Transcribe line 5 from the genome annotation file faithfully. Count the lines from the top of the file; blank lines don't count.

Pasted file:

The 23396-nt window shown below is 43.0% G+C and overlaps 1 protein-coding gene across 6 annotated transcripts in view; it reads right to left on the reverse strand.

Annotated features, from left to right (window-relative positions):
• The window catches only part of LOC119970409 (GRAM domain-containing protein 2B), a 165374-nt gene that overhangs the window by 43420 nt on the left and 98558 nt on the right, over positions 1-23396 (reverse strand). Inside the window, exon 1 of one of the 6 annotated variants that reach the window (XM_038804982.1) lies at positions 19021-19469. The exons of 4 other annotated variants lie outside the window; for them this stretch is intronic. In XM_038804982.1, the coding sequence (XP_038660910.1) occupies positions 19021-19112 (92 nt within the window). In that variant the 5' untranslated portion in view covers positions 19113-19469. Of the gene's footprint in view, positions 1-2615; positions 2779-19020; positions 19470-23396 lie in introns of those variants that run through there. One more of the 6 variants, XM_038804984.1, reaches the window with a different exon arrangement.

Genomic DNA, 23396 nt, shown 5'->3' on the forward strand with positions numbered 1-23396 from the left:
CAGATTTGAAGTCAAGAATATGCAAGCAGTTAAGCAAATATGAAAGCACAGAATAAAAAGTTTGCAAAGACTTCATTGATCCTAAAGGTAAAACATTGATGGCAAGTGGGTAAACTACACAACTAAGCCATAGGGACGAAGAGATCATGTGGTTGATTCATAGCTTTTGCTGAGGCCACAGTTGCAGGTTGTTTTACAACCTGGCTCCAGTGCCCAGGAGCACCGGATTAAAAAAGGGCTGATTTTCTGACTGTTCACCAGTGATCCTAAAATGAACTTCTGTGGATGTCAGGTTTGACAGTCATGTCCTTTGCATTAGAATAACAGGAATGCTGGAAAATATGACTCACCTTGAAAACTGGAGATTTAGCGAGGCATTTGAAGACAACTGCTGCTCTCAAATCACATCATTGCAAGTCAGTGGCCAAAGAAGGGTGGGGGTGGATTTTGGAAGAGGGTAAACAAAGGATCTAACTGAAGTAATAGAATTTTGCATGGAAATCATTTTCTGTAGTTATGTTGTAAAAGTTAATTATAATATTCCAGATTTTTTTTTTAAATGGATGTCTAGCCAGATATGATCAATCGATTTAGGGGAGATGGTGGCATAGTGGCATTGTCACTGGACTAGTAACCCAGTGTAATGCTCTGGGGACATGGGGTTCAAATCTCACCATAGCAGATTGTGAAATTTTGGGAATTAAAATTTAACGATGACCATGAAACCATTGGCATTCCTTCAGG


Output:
CAGATTTGAAGTCAAGAATATGCAAGCAGTTAAGCAAATATGAAAGCACAGAATAAAAAGTTTGCAAAGACTTCATTGATCCTAAAGGTAAAACATTGATGGCAAGTGGGTAAACTACACAACTAAGCCATAGGGACGAAGAGATCATGTGGTTGATTCATAGCTTTTGCTGAGGCCACAGTTGCAGGTTGTTTTACAACCTGGCTCCAGTGCCCAGGAGCACCGGATTAAAAAAGGGCTGATTTTCTGACTGTTCACCAGTGATCCTAAAATGAACTTCTGTGGATGTCAGGTTTGACAGTCATGTCCTTTGCATTAGAATAACAGGAATGCTGGAAAATATGACTCACCTTGAAAACTGGAGATTTAGCGAGGCATTTGAAGACAACTGCTGCTCTCAAATCACATCATTGCAAGTCAGTGGCCAAAGAAGGGTGGGGGTGGATTTTGGAAGAGGGTAAACAAAGGATCTAACTGAAGTAATAGAATTTTGCATGGAAATCATTTTCTGTAGTTATGTTGTAAAAGTTAATTATAATATTCCAGATTTTTTTTTTAAATGGATGTCTAGCCAGATATGATCAATCGATTTAGGGGAGATGGTGGCATAGTGGCATTGTCACTGGACTAGTAACCCAGTGTAATGCTCTGGGGACATGGGGTTCAAATCTCACCATAGCAGATTGTGAAATTTTGGGAATTAAAATTTAACGATGACCATGAAACCATTGGCATTCCTTCAGG